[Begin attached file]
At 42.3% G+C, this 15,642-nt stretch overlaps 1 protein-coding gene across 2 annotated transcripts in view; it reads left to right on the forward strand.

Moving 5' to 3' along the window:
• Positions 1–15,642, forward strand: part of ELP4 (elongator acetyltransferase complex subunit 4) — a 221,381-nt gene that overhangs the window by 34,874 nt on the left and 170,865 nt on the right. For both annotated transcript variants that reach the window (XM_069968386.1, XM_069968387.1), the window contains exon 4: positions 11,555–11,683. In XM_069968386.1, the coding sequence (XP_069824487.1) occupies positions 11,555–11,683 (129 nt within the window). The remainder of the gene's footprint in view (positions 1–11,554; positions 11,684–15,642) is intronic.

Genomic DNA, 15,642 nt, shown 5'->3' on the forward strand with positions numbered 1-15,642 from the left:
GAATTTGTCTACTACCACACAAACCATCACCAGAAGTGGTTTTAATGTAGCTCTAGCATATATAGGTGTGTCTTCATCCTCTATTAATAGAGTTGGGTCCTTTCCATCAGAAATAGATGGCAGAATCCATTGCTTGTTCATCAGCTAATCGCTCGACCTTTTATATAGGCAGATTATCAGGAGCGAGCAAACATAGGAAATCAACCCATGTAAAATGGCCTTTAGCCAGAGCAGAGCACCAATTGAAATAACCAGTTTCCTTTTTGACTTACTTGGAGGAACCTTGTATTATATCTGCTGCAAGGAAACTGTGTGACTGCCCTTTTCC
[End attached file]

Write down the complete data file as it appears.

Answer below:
At 42.3% G+C, this 15,642-nt stretch overlaps 1 protein-coding gene across 2 annotated transcripts in view; it reads left to right on the forward strand.

Moving 5' to 3' along the window:
• Positions 1–15,642, forward strand: part of ELP4 (elongator acetyltransferase complex subunit 4) — a 221,381-nt gene that overhangs the window by 34,874 nt on the left and 170,865 nt on the right. For both annotated transcript variants that reach the window (XM_069968386.1, XM_069968387.1), the window contains exon 4: positions 11,555–11,683. In XM_069968386.1, the coding sequence (XP_069824487.1) occupies positions 11,555–11,683 (129 nt within the window). The remainder of the gene's footprint in view (positions 1–11,554; positions 11,684–15,642) is intronic.

Genomic DNA, 15,642 nt, shown 5'->3' on the forward strand with positions numbered 1-15,642 from the left:
GAATTTGTCTACTACCACACAAACCATCACCAGAAGTGGTTTTAATGTAGCTCTAGCATATATAGGTGTGTCTTCATCCTCTATTAATAGAGTTGGGTCCTTTCCATCAGAAATAGATGGCAGAATCCATTGCTTGTTCATCAGCTAATCGCTCGACCTTTTATATAGGCAGATTATCAGGAGCGAGCAAACATAGGAAATCAACCCATGTAAAATGGCCTTTAGCCAGAGCAGAGCACCAATTGAAATAACCAGTTTCCTTTTTGACTTACTTGGAGGAACCTTGTATTATATCTGCTGCAAGGAAACTGTGTGACTGCCCTTTTCC